W-Mann failed to include the full cost for mobilization in its revised price quote because the awardee was separately seeking to be paid for these costs under the initial purchase order issued to it by the agency. UCC argues that MMS, when evaluating vendors' revised price quotes, essentially provided W-Mann with an unfair competitive advantage by not taking into consideration those additional payments that would be made to the awardee for mobilization expenses under the initial purchase order.
It is a fundamental principle of government procurement that competition must be conducted on an equal basis, which includes treating all offerors equally and evaluating proposals on a common basis. See Systems Mgmt., Inc.; Qualimetrics, Inc., B-287032.3, B-287032.4, Apr. 16, 2001, 2001 CPD 85 at 8; Rockwell Elec. Commerce Corp., B-286201 et al., Dec. 14, 2000, 2001 CPD 65 at 5. This general tenet is equally applicable to simplified acquisitions, and our Office will review allegations of improper agency actions in conducting simplified acquisitions to ensure that the procurements are conducted consistent with a concern for fair and equitable competition and with the terms of the solicitation. Kathryn Huddleston
& Assocs., Ltd., B-289453, Mar. 11, 2002, 2002 CPD 57 at 6; Finlen Complex, Inc.,
B-288280, Oct. 10, 2001, 2001 CPD 167 at 8-10. As applied here, a failure by the agency to consider any additional payments made by it to W-Mann for mobilization costs pursuant to the initial purchase order in the evaluation of revised price quotes could preclude an apples-to-apples comparison between the two vendors, working to the disadvantage of the protester.
The agency states that, pursuant to the initial purchase order issued by W-Mann, it has made contractual payments to W-Mann for tank preservation work performed, and extra-contractual payments (e.g., site access delays, stop-work order delays, change orders), the latter of which will result in the awardee receiving payments totaling more than its $1,657,480 revised purchase order price. The agency argues, however, that it properly did not take these amounts into account in the evaluation of vendors' revised price quotes. UCC contends that notwithstanding W-Mann's characterization of its extra-contractual charges as delay claims, it is evident that the expenses in fact represent the awardee's mobilization costs. We need not resolve this issue regarding whether the extra-contractual expenses invoiced by W-Mann under the initial purchase order represent the awardee's mobilization costs, and the reasonableness of the agency's decision not to take them into account in the evaluation of W-Mann's revised price quote, however, because the record demonstrates that the protester could not have been prejudiced as a result of any alleged error in this regard.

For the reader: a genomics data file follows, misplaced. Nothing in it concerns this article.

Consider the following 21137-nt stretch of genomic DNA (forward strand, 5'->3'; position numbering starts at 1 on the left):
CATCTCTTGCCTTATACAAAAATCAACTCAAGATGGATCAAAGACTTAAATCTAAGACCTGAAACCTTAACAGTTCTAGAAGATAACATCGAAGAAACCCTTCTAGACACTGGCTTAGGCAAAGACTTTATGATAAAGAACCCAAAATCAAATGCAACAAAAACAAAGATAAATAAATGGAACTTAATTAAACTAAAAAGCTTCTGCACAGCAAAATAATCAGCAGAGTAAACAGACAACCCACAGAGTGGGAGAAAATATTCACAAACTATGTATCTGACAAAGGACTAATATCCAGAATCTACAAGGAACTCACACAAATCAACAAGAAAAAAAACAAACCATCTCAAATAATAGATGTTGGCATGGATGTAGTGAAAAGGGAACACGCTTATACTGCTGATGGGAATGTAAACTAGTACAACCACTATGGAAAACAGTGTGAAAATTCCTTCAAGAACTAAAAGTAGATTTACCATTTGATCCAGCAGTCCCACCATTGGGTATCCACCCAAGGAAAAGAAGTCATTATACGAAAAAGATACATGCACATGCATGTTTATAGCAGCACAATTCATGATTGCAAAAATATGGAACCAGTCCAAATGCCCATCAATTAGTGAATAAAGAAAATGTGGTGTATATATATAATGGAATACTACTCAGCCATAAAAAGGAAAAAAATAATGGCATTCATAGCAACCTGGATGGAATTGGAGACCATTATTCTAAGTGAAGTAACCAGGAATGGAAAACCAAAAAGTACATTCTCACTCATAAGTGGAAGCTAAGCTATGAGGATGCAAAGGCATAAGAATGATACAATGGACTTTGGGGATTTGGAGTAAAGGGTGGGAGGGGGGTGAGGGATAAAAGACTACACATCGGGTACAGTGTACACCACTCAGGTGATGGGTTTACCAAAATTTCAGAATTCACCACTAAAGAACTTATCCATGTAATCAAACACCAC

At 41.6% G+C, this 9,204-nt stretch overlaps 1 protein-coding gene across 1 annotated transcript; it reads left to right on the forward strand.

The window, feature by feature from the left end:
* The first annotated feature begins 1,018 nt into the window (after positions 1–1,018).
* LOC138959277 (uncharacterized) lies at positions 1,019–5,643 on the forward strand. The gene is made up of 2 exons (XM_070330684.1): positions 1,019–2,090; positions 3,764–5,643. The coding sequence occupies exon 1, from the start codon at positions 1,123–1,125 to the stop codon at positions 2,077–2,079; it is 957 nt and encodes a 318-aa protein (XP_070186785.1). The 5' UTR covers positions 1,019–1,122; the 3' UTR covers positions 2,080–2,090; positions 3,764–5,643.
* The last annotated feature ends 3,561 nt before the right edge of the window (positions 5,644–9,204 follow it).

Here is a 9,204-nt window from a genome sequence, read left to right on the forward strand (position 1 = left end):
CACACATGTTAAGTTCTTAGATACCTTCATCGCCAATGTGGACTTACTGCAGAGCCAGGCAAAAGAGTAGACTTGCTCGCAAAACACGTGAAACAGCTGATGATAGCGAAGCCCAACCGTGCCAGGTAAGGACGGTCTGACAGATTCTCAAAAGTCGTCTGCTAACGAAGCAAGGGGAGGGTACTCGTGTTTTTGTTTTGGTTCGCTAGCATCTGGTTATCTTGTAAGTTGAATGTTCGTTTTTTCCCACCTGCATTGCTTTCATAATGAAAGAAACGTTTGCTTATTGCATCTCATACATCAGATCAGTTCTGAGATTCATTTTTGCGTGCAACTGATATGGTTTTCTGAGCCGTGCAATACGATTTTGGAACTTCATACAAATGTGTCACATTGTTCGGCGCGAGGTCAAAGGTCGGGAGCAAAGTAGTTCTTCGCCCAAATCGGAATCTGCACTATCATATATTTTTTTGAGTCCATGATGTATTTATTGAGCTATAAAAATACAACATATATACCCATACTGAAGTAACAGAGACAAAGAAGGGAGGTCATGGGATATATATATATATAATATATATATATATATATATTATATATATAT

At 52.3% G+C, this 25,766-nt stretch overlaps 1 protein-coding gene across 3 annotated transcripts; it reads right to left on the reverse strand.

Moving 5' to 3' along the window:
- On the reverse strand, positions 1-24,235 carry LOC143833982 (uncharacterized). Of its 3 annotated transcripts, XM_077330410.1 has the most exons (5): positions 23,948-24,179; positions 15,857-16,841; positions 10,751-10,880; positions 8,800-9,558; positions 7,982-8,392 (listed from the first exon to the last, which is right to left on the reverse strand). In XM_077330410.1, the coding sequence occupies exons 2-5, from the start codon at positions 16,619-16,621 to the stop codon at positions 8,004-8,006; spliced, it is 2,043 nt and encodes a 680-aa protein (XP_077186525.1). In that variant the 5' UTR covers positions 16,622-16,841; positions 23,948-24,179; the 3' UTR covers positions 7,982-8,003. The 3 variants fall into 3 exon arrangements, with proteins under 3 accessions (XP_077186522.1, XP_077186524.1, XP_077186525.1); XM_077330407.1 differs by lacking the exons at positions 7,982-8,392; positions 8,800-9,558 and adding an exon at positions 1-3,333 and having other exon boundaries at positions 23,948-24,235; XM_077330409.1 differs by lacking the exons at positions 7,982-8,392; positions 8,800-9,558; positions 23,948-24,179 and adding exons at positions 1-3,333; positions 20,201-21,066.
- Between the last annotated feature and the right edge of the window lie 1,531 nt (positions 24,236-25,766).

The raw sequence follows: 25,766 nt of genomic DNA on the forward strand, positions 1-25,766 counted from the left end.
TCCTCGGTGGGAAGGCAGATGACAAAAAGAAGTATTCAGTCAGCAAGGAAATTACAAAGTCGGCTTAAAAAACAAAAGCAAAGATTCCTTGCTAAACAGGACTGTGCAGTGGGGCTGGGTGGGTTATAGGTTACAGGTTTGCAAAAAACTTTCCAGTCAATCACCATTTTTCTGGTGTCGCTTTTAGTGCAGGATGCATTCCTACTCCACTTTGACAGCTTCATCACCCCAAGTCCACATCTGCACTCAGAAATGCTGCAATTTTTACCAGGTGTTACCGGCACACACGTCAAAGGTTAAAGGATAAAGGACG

Our Office will not sustain a protest unless the protester demonstrates a reasonable possibility of prejudice, that is, unless the protester demonstrates that, but for the agency's actions, it would have had a substantial chance of receiving the award. Parmatic Filter Corp., B-285288.3, B-285288.4, Mar. 30, 2001, 2001 CPD 71 at 11; see Statistica, Inc. v. Christopher, 102 F.3d 1577, 1581 (Fed. Cir. 1996). Here, by the protester's own calculations, the agency's failure to take into account payments under the initial contract award and unrelated to work performed resulted in MMS understating W-Mann's evaluated price by $308,393. Protester's Comments, May 19, 2003, at 2. By contrast, the total price difference between the quotes of UCC and
W-Mann was in excess of $640,000. Under these circumstances, we conclude that UCC could not have been prejudiced since, even assuming the agency's evaluation of W-Mann's price was unreasonable and should be adjusted as alleged by UCC,
W-Mann's higher-rated quote would remain lower priced.
Evaluation of UCC's Quote
UCC goes to great length alleging that the evaluation of its quote with regard to the four technical factors was unreasonable. The protester essentially challenges every instance under four evaluation factors and seventeen subfactors where the TEP evaluated its quote as less than highly acceptable. We have examined each of the protester's arguments in detail and find no basis to question the agency's evaluation. Quite simply, the protester's allegations amount to mere disagreement with the agency's evaluation, which does not render it unreasonable. C. Lawrence Constr. Co., Inc., supra.